Monday, June 8, 2015

Why Worry?

Many of the books that I review on my blog come through crossfocusedreviews.com. As part of receiving the free book, I agree to post my review on my blog as well as on amazon.com. Occasionally, I will receive feedback from my blog readers, but most of the negative comments I receive are responses to my book reviews posted on the Amazon website. Therefore, I have a series of blog posts that I've labeled Countering Criticism where I evaluate the validity of the negative feedback I receive. Today, I would like to look at one comment from a poster named Doug H. regarding my book review on Living Without Worry. You can read my original review here.

On June 7, 2015, Doug H. wrote:
"I read your review and understand where you are coming from (an extreme Calvinistic perspective). If your theology is correct and there is no offer of salvation in the Bible, the [sic] each and every person has MUCH to worry about. How can we know we are truly elect until we persevere in good works till the end of our lives? Do you not see that this is works for salvation?

I agree the Bible does not say to accept Jesus into our lives. Rather the saving message is to believe in JESUS for everlasting life (John 3:16, 5:24, 6:47). It has nothing to do with behavior; salvation depends on God's faithfulness and not our own."
First, Doug contends that I'm coming from an "extreme Calvinistic perspective". I'm not sure really what he means by extreme. The belief that salvation is a monergistic work of God (Calvinism) is not extreme; it is biblical. God has chosen His elect "before the foundation of the world," (Eph. 1:4) and "predestinated us unto the adoption of children by Jesus Christ to himself, according to the good pleasure of his will," (Eph. 1:5). In other words, God elects His people according to His will. That's plainly written in Ephesians. If we read a little further, we are told that "[f]or by grace are ye saved through faith; and that not of yourselves; it is the gift of God, Not of works, lest any man should boast," (Eph. 2:8-9, emphasis mine). Clearly, God alone is the agent of salvation. There is no free will in salvation. After the Fall in Genesis 3, man does not have the capacity nor the desire to choose Jesus. We read in Rom. 3:10-11, 23: "As it is written, There is none righteous, no, not one: There is none that understandeth, there is none that seeketh after God...For all have sinned, and come short of the glory of God." Finally, in the words of Jesus Himself: "Therefore said I unto you, that no man can come unto me, except it were given unto him of my Father," (John 6:65).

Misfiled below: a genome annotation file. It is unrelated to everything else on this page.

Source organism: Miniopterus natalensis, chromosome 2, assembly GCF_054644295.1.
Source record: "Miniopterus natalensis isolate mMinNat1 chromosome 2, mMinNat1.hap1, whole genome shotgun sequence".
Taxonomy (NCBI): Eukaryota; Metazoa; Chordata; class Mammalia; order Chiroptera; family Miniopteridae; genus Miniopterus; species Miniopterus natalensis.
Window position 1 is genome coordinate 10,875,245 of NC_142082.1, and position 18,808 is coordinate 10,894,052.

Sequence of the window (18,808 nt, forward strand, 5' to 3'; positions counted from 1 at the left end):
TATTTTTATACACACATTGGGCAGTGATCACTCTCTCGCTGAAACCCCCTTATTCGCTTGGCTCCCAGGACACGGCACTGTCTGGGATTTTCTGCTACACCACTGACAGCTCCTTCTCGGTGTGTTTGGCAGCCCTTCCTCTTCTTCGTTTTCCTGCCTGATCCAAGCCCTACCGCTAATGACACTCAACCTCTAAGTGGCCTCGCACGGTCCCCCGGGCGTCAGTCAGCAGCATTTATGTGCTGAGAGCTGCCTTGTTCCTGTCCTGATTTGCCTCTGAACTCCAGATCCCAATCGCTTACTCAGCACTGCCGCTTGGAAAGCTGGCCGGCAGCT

Next, Doug's argument is not coherent. I'm really not sure what his point is because he does not clearly express his belief of how salvation is achieved. No man is able to believe in Jesus on his own since faith comes by hearing and hearing by the Word of God (Rom. 10:17). In addition, he obviously does not understand the 5 tenets of Calvinism. In my review, I never said that Christians must persevere in good works to prove they are saved because that's not biblical, and Calvinism does not teach that either. Doug is making statements based on what he has heard or what he thinks Calvinism teaches. Once regenerated, Christians persevere in faith by the power of God and do good works because good works are ordained by God as well: "For we are workmanship, created in Christ Jesus unto good works, which God hath before ordained that we should walk in them," (Eph. 2:10).

I'm surprised that Doug doesn't think anyone should "accept Jesus"; we both agree on that point. While it is true that the "saving message is to believe in Jesus for everlasting life", I would also include the need for repentance unto salvation. Doug then says, "salvation depends on God's faithfulness, not our own." This is where his argument is contradictory and actually proves my point. Salvation is wholly a work of the One, True, Faithful God because depraved, unregenerate man can not, and will not, be faithful. Based on Doug's comments and the Bible verses he referenced, it appears that he believes that once man believes, then he is saved. The biblical picture that I've shown above is just the opposite. God regenerates (or saves) man through His Word and the work of the Holy Spirit, and then man repents and believes.

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"Moreover whom he did predestinate, them he also called: and whom he called, them he also justified: and whom he justified, them he also glorified," (Rom. 8:30).